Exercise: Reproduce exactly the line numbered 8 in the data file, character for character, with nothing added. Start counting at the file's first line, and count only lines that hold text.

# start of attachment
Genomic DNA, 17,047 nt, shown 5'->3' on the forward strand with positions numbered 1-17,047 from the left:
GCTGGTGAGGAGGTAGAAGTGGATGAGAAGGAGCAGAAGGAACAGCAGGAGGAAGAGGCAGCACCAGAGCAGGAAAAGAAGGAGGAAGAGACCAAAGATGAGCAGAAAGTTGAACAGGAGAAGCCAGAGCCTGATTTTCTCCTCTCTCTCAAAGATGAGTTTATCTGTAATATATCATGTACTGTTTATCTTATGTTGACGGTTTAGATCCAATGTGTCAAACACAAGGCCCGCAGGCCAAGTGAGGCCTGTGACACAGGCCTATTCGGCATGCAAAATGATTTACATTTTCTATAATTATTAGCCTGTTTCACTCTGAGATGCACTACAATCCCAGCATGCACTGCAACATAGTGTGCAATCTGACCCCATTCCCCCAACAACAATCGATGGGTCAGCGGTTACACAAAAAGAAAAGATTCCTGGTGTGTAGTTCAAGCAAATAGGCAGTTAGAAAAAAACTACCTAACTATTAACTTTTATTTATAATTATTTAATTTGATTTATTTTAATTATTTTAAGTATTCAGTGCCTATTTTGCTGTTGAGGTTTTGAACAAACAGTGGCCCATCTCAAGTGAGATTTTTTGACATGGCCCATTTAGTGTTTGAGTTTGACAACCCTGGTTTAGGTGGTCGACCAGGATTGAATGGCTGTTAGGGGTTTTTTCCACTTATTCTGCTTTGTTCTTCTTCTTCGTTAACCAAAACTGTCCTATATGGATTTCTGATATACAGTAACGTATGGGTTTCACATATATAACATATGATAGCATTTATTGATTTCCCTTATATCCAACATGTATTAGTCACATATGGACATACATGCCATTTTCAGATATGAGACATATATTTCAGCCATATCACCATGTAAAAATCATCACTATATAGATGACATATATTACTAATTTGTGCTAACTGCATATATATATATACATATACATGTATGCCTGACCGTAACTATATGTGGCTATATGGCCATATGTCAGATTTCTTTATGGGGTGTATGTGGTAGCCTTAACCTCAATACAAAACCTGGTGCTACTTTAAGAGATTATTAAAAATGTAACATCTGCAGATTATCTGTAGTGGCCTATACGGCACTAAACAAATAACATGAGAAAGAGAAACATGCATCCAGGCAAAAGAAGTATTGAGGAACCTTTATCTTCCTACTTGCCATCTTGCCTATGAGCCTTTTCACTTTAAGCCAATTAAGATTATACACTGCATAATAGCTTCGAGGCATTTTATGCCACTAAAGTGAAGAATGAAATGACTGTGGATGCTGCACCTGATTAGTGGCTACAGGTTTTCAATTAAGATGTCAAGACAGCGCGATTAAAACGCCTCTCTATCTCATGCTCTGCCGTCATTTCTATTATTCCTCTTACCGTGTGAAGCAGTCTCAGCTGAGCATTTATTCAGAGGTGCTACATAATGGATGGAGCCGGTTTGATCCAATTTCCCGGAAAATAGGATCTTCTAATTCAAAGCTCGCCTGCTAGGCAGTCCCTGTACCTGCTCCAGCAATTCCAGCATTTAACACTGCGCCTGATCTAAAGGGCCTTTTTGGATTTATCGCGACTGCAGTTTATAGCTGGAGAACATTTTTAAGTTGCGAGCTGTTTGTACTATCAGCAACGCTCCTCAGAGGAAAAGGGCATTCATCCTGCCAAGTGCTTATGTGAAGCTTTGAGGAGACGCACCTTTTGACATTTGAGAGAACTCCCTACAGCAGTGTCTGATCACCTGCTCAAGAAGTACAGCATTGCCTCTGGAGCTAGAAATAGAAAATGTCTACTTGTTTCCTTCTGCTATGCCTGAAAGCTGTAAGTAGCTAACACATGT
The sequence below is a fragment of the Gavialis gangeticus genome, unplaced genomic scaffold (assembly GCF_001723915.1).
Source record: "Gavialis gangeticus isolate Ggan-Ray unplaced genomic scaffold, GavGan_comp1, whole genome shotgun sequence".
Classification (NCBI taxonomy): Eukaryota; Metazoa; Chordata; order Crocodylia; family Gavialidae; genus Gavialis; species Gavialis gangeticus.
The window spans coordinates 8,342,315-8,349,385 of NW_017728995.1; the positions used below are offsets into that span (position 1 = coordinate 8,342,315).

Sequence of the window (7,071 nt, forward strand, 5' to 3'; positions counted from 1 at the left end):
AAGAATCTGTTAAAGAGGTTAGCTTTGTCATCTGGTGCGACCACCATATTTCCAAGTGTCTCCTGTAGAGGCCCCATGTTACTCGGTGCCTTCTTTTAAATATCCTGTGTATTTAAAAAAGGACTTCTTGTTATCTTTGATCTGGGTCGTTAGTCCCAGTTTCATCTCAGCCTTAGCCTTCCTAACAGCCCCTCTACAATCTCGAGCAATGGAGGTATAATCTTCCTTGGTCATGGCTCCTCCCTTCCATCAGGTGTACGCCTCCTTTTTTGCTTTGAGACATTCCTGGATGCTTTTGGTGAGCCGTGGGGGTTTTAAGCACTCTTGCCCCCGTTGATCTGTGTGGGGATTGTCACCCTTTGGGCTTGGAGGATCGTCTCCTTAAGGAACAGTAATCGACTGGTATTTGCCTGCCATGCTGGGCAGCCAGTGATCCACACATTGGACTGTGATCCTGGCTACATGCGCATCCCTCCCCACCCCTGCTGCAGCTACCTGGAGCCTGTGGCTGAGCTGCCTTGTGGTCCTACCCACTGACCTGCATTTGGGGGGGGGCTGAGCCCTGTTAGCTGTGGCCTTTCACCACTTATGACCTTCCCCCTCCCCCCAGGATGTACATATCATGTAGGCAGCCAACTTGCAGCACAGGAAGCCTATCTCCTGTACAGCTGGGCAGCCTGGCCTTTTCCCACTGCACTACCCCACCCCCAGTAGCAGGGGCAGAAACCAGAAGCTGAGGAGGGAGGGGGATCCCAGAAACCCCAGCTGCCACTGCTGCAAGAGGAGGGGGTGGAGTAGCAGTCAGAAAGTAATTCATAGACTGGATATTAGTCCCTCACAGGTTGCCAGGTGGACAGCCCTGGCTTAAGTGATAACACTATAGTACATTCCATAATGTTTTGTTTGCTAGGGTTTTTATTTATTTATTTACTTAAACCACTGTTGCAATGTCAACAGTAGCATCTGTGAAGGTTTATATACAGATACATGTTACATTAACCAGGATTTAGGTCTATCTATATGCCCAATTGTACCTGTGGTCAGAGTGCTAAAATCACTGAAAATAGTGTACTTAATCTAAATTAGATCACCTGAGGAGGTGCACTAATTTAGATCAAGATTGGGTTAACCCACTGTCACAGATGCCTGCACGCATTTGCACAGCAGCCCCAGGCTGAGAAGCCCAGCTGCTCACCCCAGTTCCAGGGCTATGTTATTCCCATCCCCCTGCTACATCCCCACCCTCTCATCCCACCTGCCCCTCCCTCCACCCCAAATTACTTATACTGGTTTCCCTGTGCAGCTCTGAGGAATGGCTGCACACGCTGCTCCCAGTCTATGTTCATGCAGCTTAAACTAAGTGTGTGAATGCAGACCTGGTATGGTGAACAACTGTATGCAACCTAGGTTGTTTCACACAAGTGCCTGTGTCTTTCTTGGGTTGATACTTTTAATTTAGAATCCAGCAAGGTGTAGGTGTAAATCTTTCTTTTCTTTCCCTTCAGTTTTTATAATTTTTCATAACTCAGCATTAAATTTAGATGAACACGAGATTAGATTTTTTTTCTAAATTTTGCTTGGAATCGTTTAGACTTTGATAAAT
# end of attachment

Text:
AAGAATCTGTTAAAGAGGTTAGCTTTGTCATCTGGTGCGACCACCATATTTCCAAGTGTCTCCTGTAGAGGCCCCATGTTACTCGGTGCCTTCTTTTAAATATCCTGTGTATTTAAAAAAGGACTTCTTGTTATCTTTGATCTGGGTCGTTAGTCCCAGTTTCATCTCAGCCTTAGCCTTCCTAACAGCCCCTCTACAATCTCGAGCAATGGAGGTATAATCTTCCTTGGTCATGGCTCCTCCCTTCCATCAGGTGTACGCCTCCTTTTTTGCTTTGAGACATTCCTGGATGCTTTTGGTGAGCCGTGGGGGTTTTAAGCACTCTTGCCCCCGTTGATCTGTGTGGGGATTGTCACCCTTTGGGCTTGGAGGATCGTCTCCTTAAGGAACAGTAATCGACTGGTATTTGCCTGCCATGCTGGGCAGCCAGTGATCCACACATTGGACTGTGATCCTGGCTACATGCGCATCCCTCCCCACCCCTGCTGCAGCTACCTGGAGCCTGTGGCTGAGCTGCCTTGTGGTCCTACCCACTGACCTGCATTTGGGGGGGGGCTGAGCCCTGTTAGCTGTGGCCTTTCACCACTTATGACCTTCCCCCTCCCCCCAGGATGTACATATCATGTAGGCAGCCAACTTGCAGCACAGGAAGCCTATCTCCTGTACAGCTGGGCAGCCTGGCCTTTTCCCACTGCACTACCCCACCCCCAGTAGCAGGGGCAGAAACCAGAAGCTGAGGAGGGAGGGGGATCCCAGAAACCCCAGCTGCCACTGCTGCAAGAGGAGGGGGTGGAGTAGCAGTCAGAAAGTAATTCATAGACTGGATATTAGTCCCTCACAGGTTGCCAGGTGGACAGCCCTGGCTTAAGTGATAACACTATAGTACATTCCATAATGTTTTGTTTGCTAGGGTTTTTATTTATTTATTTACTTAAACCACTGTTGCAATGTCAACAGTAGCATCTGTGAAGGTTTATATACAGATACATGTTACATTAACCAGGATTTAGGTCTATCTATATGCCCAATTGTACCTGTGGTCAGAGTGCTAAAATCACTGAAAATAGTGTACTTAATCTAAATTAGATCACCTGAGGAGGTGCACTAATTTAGATCAAGATTGGGTTAACCCACTGTCACAGATGCCTGCACGCATTTGCACAGCAGCCCCAGGCTGAGAAGCCCAGCTGCTCACCCCAGTTCCAGGGCTATGTTATTCCCATCCCCCTGCTACATCCCCACCCTCTCATCCCACCTGCCCCTCCCTCCACCCCAAATTACTTATACTGGTTTCCCTGTGCAGCTCTGAGGAATGGCTGCACACGCTGCTCCCAGTCTATGTTCATGCAGCTTAAACTAAGTGTGTGAATGCAGACCTGGTATGGTGAACAACTGTATGCAACCTAGGTTGTTTCACACAAGTGCCTGTGTCTTTCTTGGGTTGATACTTTTAATTTAGAATCCAGCAAGGTGTAGGTGTAAATCTTTCTTTTCTTTCCCTTCAGTTTTTATAATTTTTCATAACTCAGCATTAAATTTAGATGAACACGAGATTAGATTTTTTTTCTAAATTTTGCTTGGAATCGTTTAGACTTTGATAAAT